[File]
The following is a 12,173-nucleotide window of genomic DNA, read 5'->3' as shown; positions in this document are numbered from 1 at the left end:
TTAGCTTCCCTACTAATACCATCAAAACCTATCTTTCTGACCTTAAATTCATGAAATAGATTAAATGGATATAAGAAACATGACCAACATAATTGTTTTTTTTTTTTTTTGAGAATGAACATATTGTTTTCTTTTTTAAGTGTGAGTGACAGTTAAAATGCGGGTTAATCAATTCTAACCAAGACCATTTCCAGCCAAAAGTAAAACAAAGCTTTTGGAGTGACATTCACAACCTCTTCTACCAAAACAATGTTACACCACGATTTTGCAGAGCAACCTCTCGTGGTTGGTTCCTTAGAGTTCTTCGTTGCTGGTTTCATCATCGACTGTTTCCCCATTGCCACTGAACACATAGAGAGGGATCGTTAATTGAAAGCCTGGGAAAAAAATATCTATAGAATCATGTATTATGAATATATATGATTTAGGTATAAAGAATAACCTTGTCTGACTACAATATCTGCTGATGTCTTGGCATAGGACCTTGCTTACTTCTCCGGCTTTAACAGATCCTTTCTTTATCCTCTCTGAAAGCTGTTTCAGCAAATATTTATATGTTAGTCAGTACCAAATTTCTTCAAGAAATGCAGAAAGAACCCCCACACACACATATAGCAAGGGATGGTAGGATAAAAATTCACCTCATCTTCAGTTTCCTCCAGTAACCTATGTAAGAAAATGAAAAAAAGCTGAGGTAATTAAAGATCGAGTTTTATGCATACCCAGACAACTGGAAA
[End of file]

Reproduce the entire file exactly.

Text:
The following is a 12,173-nucleotide window of genomic DNA, read 5'->3' as shown; positions in this document are numbered from 1 at the left end:
TTAGCTTCCCTACTAATACCATCAAAACCTATCTTTCTGACCTTAAATTCATGAAATAGATTAAATGGATATAAGAAACATGACCAACATAATTGTTTTTTTTTTTTTTTGAGAATGAACATATTGTTTTCTTTTTTAAGTGTGAGTGACAGTTAAAATGCGGGTTAATCAATTCTAACCAAGACCATTTCCAGCCAAAAGTAAAACAAAGCTTTTGGAGTGACATTCACAACCTCTTCTACCAAAACAATGTTACACCACGATTTTGCAGAGCAACCTCTCGTGGTTGGTTCCTTAGAGTTCTTCGTTGCTGGTTTCATCATCGACTGTTTCCCCATTGCCACTGAACACATAGAGAGGGATCGTTAATTGAAAGCCTGGGAAAAAAATATCTATAGAATCATGTATTATGAATATATATGATTTAGGTATAAAGAATAACCTTGTCTGACTACAATATCTGCTGATGTCTTGGCATAGGACCTTGCTTACTTCTCCGGCTTTAACAGATCCTTTCTTTATCCTCTCTGAAAGCTGTTTCAGCAAATATTTATATGTTAGTCAGTACCAAATTTCTTCAAGAAATGCAGAAAGAACCCCCACACACACATATAGCAAGGGATGGTAGGATAAAAATTCACCTCATCTTCAGTTTCCTCCAGTAACCTATGTAAGAAAATGAAAAAAAGCTGAGGTAATTAAAGATCGAGTTTTATGCATACCCAGACAACTGGAAA